Welcome to PTSD Bunker Gear For Your Brain
Modified duty. Light duty. Return to work program. Temporary work assignment. Workplace accommodation. Medically restricted work assignment. Alternate placement? YUK! It doesn’t matter what you call it or what phrase you use. Most people cringe at the very thought of this; going back to work with specific limitations. After all, who wants to spend their days counting paperclips or sorting socks in the supply room? To many, particularly emergency responders modified duty is like a death sentence. Let’s face it; we’ve all heard the stories (whether accurately accounted or not) of people forced to accept demeaning and useless work roles placed upon them by their employer. Often the day is spent walking around with a stack of blank papers in an effort to look busy while not being spotted by management. I’m pretty sure you all know exactly what I am talking about. To some, modified work placement still carries a negative stigma. “Oh look, so-and-so smashed their ankle and broke their leg and now they are on modified duty! What a BABY!!!” To others, the thought of being confined to a boring office environment seems unbearable. After all, emergency responders are used to working fast-paced shifts in the field, NOT being stuck behind a desk all day having to account for what they have accomplished with their time. This is one of the saddest reasons I hear why people don’t seek any kind of help. Many worry that if they are diagnosed with PTSD or any other mental issue then BOOM they are immediately removed from the trucks. This is what I thought, and one of the reasons that I too avoided getting help when I needed it. And yet again, I was wrong. PTSD may or may NOT have an impact on your ability to perform your regular duties. Just because you have been diagnosed does not mean you are unfit. A diagnosis does not necessarily mean that you are incapable of doing your job. What a diagnosis does is provide you the opportunity to get the help you need. Remember, PTSD (or any other work-related emotional stress) is simply a normal reaction to the extreme trauma experienced throughout your career. So, who and what determines your need for modified duty? Well, YOU do of course. You, along with your doctor are the ones who decide this. Another common misconception many have is that you have no control over your recovery. And many think you have no control over your return to work. And that simply is not true. You have more say in it than you realize. Although it IS quite common to return to work after an extended absence to some form of modified work, it is NOT necessarily automatic. Perhaps reduced work hours would be a more suitable fit than modified physical duties. The options are endless and specific to each individual. What we have to remember is the parameter of what defines modified work has changed. Up until now, it has exclusively applied to physical injuries. After all, presumptive legislation for emergency responders is a relatively new development. Few departments have had the first-hand experience of moving employees through this process and don’t necessarily know what to expect. Can you be attending physiotherapy and still ride the trucks? What about registered massage therapy? There are many examples I can use in which an individual is receiving treatment for a physical injury and yet still be able to perform regular duties. Why would this be any different? Work with your doctor and develop a plan together. You don’t have to leave the trucks. Just because you CAN take time off, doesn’t mean you MUST take time off. And just because you HAVE been off, doesn’t mean you MUST return to modified duty.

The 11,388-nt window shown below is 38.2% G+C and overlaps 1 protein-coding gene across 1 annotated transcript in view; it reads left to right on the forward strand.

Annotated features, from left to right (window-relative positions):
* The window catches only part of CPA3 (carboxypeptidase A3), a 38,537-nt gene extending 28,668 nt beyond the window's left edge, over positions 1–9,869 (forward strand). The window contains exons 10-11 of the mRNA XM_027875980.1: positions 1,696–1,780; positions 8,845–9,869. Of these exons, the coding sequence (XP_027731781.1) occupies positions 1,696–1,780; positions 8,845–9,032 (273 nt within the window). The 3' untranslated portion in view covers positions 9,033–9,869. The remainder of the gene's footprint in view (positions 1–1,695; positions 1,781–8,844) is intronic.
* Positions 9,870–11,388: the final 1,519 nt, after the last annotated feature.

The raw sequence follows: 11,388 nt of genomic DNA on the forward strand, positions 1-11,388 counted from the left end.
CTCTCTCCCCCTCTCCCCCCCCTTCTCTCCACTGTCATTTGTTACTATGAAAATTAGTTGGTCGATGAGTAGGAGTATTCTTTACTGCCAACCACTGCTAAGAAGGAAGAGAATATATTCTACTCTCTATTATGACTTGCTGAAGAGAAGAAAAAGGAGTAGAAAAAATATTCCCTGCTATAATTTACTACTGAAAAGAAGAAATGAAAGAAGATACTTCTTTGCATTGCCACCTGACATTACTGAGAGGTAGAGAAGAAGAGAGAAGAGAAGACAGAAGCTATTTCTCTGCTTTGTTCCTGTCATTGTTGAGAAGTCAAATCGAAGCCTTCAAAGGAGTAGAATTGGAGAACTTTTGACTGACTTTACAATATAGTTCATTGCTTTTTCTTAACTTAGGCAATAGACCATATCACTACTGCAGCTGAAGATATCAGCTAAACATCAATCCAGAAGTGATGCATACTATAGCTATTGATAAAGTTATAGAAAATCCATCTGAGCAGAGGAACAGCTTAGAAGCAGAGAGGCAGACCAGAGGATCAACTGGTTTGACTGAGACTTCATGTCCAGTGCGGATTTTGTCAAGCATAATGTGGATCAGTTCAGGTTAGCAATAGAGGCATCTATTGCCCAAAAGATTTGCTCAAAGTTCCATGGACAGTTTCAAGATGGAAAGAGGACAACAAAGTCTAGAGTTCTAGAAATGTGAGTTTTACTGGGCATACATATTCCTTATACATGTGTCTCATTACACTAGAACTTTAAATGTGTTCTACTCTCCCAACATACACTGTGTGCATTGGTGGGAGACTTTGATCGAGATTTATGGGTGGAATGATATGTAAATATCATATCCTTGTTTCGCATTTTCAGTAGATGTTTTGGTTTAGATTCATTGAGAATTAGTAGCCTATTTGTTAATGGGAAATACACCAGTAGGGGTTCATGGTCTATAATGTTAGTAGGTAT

Thanks so much for stopping by and make sure to check out our blog at www.ptsdbunkergearforyourbrain.com, as well as Facebook and Twitter page. PTSD may be a worthy opponent but is no match for the title wave of information that is available to defeat it.